Here's a breakdown of the commentary participants:

  • "Repilot" - McHale, Harmon, Chris McKenna and Tristram Shapeero
  • "Introduction to Teaching" - McHale, Pudi, Harmon, McKenna and Andy Bobrow
  • "Basic Intergluteal Numismatics" - McHale, Brie, Dino Stamatopoulos, Harmon, McKenna and Shapeero
  • "Cooperative Polygraphy" - McHale, Pudi, Harmon, McKenna, Shapeero and Alex Rubens
  • "Geothermal Escapism" - McHale, Pudi, Harmon, McKenna, Joe Russo and Tim Saccardo
  • "Analysis of Cork-Based Networking" - Brie, Jeong, Harmon, Shapeero, Monica Padrick
  • "Bondage and Beta Male Sexuality" - McHale, Brie, Jeong, Harmon, Shapeero, Dan Guterman
  • "App Development and Condiments" - Yvette Nicole Brown, Mitchell Hurwitz, Harmon, Rob Schrab. Jordan Blum, Parker Deay
  • "VCR Maintenance and Educational Publishing" - Brown, Jeong, Spencer Crittenden, McKenna, Shapeero, Donald Diego
  • "Advanced Advanced Dungeons & Dragons" - McHale, Pudi, Harmon, McKenna, Russo, Matt Roller
  • "G.I. Jeff" - Brown, Harmon, McKenna, Schrab, Joe Russo II, James Fino
  • "Basic Story" - Brie, Jeong, Stamatopoulos, Harmon, McKenna
  • "Basic Sandwich" - Brown, Jeong, Harmon, McKenna, Schrab, Ryan Ridley

Perhaps the DVD producers truly thought that this was going to be the last season of Communityor perhaps they were just inspired by events surrounding the show, but either way the result is the most in-depth Community extra to date, the 42:24 "Advanced Television Production: 5 Days, 2 Scripts, No Sleep." Chronicling the writers room's push to write two complete episodes in just five days, the piece gives a pile of insight into how the show comes together, looking at the writing, the audio mixing, rehearsal and other bits and pieces. What's most interesting is knowing what eventually happens in the episodes, and seeing how they get there. The commentaries may provide a lot of behind-the-scenes info, but this is the good stuff.

However, the featurettes don't stop there. Considering the way previous DVD sets have worked, it made sense that the season's spotlight technical accomplishment, the animated G.I. Joe episode, would be highlighted in a featurette. "Re-Animating the ‘80s" (17:35) digs into how the episode was made, featuring interviews with Harmon and Schrab, several of the cast members, and artists Julie Vickerman and Larry Houston. There's nothing that goes without comment, including the designs, the animation work and the live-action segments.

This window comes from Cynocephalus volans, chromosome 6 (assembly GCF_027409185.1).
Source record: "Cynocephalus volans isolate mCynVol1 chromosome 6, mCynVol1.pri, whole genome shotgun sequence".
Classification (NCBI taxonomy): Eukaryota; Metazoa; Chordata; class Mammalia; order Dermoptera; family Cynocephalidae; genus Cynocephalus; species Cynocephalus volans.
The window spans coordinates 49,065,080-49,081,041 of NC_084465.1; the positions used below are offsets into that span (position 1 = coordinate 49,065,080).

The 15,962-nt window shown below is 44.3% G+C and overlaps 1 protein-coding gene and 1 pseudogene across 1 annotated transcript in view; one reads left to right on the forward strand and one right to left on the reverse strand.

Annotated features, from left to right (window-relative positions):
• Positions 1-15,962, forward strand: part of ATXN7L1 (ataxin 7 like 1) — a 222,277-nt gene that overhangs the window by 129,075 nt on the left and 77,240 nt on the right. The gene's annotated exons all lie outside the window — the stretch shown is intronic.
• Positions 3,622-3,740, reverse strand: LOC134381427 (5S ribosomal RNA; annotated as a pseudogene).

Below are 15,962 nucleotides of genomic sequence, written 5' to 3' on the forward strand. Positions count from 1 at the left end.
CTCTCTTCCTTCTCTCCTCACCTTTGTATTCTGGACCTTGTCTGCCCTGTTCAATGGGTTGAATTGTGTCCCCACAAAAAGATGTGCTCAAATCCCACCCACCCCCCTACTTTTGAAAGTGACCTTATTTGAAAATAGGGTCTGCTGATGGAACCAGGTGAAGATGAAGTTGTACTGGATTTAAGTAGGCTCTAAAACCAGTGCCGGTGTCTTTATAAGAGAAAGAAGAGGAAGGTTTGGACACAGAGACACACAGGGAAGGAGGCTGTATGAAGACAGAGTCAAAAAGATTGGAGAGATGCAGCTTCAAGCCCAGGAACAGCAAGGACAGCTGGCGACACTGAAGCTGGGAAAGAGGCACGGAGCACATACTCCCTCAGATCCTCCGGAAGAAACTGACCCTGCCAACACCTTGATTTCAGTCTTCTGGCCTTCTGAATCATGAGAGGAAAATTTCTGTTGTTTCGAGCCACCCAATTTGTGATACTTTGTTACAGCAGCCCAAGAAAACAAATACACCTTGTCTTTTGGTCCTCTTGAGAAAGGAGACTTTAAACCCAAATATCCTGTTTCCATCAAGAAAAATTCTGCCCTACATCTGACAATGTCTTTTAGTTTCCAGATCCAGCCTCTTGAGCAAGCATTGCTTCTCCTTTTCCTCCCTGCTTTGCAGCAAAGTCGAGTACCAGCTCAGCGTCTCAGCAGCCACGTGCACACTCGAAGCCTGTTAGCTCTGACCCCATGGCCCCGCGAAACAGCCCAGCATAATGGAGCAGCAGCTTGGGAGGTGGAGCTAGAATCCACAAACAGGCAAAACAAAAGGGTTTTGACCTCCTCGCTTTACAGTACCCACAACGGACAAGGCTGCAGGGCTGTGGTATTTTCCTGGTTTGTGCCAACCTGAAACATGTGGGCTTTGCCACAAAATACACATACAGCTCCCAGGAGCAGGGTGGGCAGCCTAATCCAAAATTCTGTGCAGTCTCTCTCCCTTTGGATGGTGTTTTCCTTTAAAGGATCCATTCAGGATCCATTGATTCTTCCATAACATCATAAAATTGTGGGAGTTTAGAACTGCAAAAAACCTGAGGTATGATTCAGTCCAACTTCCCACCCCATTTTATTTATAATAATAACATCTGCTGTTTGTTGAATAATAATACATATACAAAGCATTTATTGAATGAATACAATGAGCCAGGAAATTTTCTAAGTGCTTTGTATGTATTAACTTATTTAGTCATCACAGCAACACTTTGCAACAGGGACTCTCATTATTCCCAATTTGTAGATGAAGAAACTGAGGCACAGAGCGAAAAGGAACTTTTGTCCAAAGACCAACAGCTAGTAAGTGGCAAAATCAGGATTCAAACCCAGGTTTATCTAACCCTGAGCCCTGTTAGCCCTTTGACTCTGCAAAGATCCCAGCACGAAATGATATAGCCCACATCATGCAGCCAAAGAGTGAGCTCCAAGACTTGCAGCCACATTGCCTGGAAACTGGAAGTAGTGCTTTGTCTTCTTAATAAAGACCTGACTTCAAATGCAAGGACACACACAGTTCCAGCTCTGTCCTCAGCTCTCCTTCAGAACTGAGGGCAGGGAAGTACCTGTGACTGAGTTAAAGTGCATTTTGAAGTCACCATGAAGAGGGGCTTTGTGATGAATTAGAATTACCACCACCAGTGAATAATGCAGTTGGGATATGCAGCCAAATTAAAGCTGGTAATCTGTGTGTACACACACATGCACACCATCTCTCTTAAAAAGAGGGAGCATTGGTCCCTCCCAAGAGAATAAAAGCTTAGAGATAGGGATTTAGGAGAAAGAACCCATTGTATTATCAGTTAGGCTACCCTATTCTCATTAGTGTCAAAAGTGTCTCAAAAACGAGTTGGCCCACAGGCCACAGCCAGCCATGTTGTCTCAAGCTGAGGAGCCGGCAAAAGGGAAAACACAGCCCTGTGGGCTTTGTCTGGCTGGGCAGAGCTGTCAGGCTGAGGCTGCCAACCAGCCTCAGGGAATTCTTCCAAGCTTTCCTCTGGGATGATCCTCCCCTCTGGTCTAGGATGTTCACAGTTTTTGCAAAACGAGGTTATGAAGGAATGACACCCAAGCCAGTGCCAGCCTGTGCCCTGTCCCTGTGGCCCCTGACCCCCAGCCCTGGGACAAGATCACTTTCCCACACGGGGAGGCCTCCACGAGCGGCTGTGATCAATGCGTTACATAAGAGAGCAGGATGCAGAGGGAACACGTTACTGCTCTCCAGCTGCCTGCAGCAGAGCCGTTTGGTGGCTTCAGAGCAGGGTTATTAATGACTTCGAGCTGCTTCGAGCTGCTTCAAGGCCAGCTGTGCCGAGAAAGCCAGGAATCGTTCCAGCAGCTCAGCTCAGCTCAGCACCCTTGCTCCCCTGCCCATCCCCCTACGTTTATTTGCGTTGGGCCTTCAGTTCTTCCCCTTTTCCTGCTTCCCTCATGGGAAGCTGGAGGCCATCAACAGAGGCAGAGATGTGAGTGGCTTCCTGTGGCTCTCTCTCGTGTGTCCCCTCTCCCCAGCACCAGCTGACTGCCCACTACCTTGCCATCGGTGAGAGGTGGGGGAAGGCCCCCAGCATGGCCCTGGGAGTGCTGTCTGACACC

Wrapping things up is a 5:58 outtakes reel, which is genuinely enjoyable, whether it's Pudi's Nicolas Cage imitation, Banks' Popeye imitation, Brie's dancing, some silly greenscreen footage or an epic, uncensored F-bomb fest around the study-room table.

The Bottom Line
Though it's unfortunate that the show had to skip its fourth season, and even more unfortunate that Donald Glover said goodbye to the show, everyone came back in top form, and season five included some of the finest episodes the show has ever made, including the brilliantly subversive "G.I. Jeff." The DVD set, which looks and sounds great, is loaded with entertaining extras that any Community fan will want to see. Check this set out, and get ready for season six (and a movie.)

Francis Rizzo III is a native Long Islander, where he works in academia. In his spare time, he enjoys watching hockey, writing and spending time with his wife, daughter and puppy.

Follow him on Twitter

*The Reviewer's Bias section is an attempt to help readers use the review to its best effect. By knowing where the reviewer's biases lie on the film's subject matter, one can read the review with the right mindset.